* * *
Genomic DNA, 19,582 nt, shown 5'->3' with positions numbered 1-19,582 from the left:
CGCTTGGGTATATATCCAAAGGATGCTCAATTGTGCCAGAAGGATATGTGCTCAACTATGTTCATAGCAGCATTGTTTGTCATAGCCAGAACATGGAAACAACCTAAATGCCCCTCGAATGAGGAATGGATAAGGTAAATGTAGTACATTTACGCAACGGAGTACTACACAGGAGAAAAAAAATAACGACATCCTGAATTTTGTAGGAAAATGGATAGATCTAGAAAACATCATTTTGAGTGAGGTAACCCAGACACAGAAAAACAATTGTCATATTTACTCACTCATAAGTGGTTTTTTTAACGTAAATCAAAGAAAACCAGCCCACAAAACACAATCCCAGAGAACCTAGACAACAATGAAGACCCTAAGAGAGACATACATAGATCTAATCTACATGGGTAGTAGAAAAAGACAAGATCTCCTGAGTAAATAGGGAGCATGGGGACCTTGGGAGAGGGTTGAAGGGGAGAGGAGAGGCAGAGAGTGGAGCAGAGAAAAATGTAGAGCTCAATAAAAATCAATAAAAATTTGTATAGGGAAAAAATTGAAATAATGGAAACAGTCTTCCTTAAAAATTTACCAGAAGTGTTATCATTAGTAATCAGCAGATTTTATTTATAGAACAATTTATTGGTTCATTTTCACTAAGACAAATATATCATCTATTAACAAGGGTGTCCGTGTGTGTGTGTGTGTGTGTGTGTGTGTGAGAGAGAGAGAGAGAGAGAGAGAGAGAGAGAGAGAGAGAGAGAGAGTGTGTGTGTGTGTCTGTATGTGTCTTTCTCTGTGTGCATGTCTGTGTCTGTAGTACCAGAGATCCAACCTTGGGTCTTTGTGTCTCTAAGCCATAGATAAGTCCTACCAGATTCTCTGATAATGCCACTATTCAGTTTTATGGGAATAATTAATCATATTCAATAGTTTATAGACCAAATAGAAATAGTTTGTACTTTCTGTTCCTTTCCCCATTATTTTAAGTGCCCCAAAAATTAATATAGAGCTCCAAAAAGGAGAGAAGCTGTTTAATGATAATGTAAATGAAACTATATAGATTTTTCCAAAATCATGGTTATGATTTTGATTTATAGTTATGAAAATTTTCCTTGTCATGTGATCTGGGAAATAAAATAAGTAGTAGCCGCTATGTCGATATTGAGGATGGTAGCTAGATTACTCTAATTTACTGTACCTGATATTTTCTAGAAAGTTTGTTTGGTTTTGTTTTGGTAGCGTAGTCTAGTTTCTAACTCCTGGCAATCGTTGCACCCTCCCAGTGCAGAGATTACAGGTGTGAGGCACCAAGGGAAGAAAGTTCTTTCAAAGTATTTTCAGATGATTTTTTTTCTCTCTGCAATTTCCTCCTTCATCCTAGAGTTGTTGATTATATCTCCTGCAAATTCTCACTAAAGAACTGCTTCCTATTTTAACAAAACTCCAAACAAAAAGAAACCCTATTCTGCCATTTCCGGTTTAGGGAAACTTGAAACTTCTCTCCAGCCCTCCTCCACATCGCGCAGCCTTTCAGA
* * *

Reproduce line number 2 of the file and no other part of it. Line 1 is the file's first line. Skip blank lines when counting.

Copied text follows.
CGCTTGGGTATATATCCAAAGGATGCTCAATTGTGCCAGAAGGATATGTGCTCAACTATGTTCATAGCAGCATTGTTTGTCATAGCCAGAACATGGAAACAACCTAAATGCCCCTCGAATGAGGAATGGATAAGGTAAATGTAGTACATTTACGCAACGGAGTACTACACAGGAGAAAAAAAATAACGACATCCTGAATTTTGTAGGAAAATGGATAGATCTAGAAAACATCATTTTGAGTGAGGTAACCCAGACACAGAAAAACAATTGTCATATTTACTCACTCATAAGTGGTTTTTTTAACGTAAATCAAAGAAAACCAGCCCACAAAACACAATCCCAGAGAACCTAGACAACAATGAAGACCCTAAGAGAGACATACATAGATCTAATCTACATGGGTAGTAGAAAAAGACAAGATCTCCTGAGTAAATAGGGAGCATGGGGACCTTGGGAGAGGGTTGAAGGGGAGAGGAGAGGCAGAGAGTGGAGCAGAGAAAAATGTAGAGCTCAATAAAAATCAATAAAAATTTGTATAGGGAAAAAATTGAAATAATGGAAACAGTCTTCCTTAAAAATTTACCAGAAGTGTTATCATTAGTAATCAGCAGATTTTATTTATAGAACAATTTATTGGTTCATTTTCACTAAGACAAATATATCATCTATTAACAAGGGTGTCCGTGTGTGTGTGTGTGTGTGTGTGTGTGTGAGAGAGAGAGAGAGAGAGAGAGAGAGAGAGAGAGAGAGAGAGAGAGTGTGTGTGTGTGTCTGTATGTGTCTTTCTCTGTGTGCATGTCTGTGTCTGTAGTACCAGAGATCCAACCTTGGGTCTTTGTGTCTCTAAGCCATAGATAAGTCCTACCAGATTCTCTGATAATGCCACTATTCAGTTTTATGGGAATAATTAATCATATTCAATAGTTTATAGACCAAATAGAAATAGTTTGTACTTTCTGTTCCTTTCCCCATTATTTTAAGTGCCCCAAAAATTAATATAGAGCTCCAAAAAGGAGAGAAGCTGTTTAATGATAATGTAAATGAAACTATATAGATTTTTCCAAAATCATGGTTATGATTTTGATTTATAGTTATGAAAATTTTCCTTGTCATGTGATCTGGGAAATAAAATAAGTAGTAGCCGCTATGTCGATATTGAGGATGGTAGCTAGATTACTCTAATTTACTGTACCTGATATTTTCTAGAAAGTTTGTTTGGTTTTGTTTTGGTAGCGTAGTCTAGTTTCTAACTCCTGGCAATCGTTGCACCCTCCCAGTGCAGAGATTACAGGTGTGAGGCACCAAGGGAAGAAAGTTCTTTCAAAGTATTTTCAGATGATTTTTTTTCTCTCTGCAATTTCCTCCTTCATCCTAGAGTTGTTGATTATATCTCCTGCAAATTCTCACTAAAGAACTGCTTCCTATTTTAACAAAACTCCAAACAAAAAGAAACCCTATTCTGCCATTTCCGGTTTAGGGAAACTTGAAACTTCTCTCCAGCCCTCCTCCACATCGCGCAGCCTTTCAGA